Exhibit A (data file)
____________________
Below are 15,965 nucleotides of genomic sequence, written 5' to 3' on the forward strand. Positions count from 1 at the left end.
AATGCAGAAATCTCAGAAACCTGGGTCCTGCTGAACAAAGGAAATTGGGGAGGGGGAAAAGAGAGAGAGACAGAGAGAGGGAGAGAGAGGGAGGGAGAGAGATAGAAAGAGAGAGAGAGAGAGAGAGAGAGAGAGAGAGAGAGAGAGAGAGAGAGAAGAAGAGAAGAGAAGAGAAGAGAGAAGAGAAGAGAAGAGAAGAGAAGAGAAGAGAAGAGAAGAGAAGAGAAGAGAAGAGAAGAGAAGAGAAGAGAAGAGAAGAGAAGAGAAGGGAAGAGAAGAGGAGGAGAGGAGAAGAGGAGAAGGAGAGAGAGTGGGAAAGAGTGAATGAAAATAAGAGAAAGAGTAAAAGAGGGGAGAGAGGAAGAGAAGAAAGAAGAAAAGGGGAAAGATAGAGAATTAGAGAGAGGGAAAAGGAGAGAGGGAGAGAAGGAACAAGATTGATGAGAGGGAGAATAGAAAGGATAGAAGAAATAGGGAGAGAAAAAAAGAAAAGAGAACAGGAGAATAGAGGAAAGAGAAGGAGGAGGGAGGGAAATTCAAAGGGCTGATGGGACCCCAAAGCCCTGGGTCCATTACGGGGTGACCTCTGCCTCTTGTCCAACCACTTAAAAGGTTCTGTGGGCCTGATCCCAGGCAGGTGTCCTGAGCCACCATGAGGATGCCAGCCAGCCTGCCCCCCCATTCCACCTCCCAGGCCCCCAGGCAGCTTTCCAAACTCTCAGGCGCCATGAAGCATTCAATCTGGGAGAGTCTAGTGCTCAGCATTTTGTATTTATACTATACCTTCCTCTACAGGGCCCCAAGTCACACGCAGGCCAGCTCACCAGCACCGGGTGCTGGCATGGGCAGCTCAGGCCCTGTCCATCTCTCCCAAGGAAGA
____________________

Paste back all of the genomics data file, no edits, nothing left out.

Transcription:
Below are 15,965 nucleotides of genomic sequence, written 5' to 3' on the forward strand. Positions count from 1 at the left end.
AATGCAGAAATCTCAGAAACCTGGGTCCTGCTGAACAAAGGAAATTGGGGAGGGGGAAAAGAGAGAGAGACAGAGAGAGGGAGAGAGAGGGAGGGAGAGAGATAGAAAGAGAGAGAGAGAGAGAGAGAGAGAGAGAGAGAGAGAGAGAGAGAGAGAAGAAGAGAAGAGAAGAGAAGAGAGAAGAGAAGAGAAGAGAAGAGAAGAGAAGAGAAGAGAAGAGAAGAGAAGAGAAGAGAAGAGAAGAGAAGAGAAGAGAAGAGAAGAGAAGGGAAGAGAAGAGGAGGAGAGGAGAAGAGGAGAAGGAGAGAGAGTGGGAAAGAGTGAATGAAAATAAGAGAAAGAGTAAAAGAGGGGAGAGAGGAAGAGAAGAAAGAAGAAAAGGGGAAAGATAGAGAATTAGAGAGAGGGAAAAGGAGAGAGGGAGAGAAGGAACAAGATTGATGAGAGGGAGAATAGAAAGGATAGAAGAAATAGGGAGAGAAAAAAAGAAAAGAGAACAGGAGAATAGAGGAAAGAGAAGGAGGAGGGAGGGAAATTCAAAGGGCTGATGGGACCCCAAAGCCCTGGGTCCATTACGGGGTGACCTCTGCCTCTTGTCCAACCACTTAAAAGGTTCTGTGGGCCTGATCCCAGGCAGGTGTCCTGAGCCACCATGAGGATGCCAGCCAGCCTGCCCCCCCATTCCACCTCCCAGGCCCCCAGGCAGCTTTCCAAACTCTCAGGCGCCATGAAGCATTCAATCTGGGAGAGTCTAGTGCTCAGCATTTTGTATTTATACTATACCTTCCTCTACAGGGCCCCAAGTCACACGCAGGCCAGCTCACCAGCACCGGGTGCTGGCATGGGCAGCTCAGGCCCTGTCCATCTCTCCCAAGGAAGA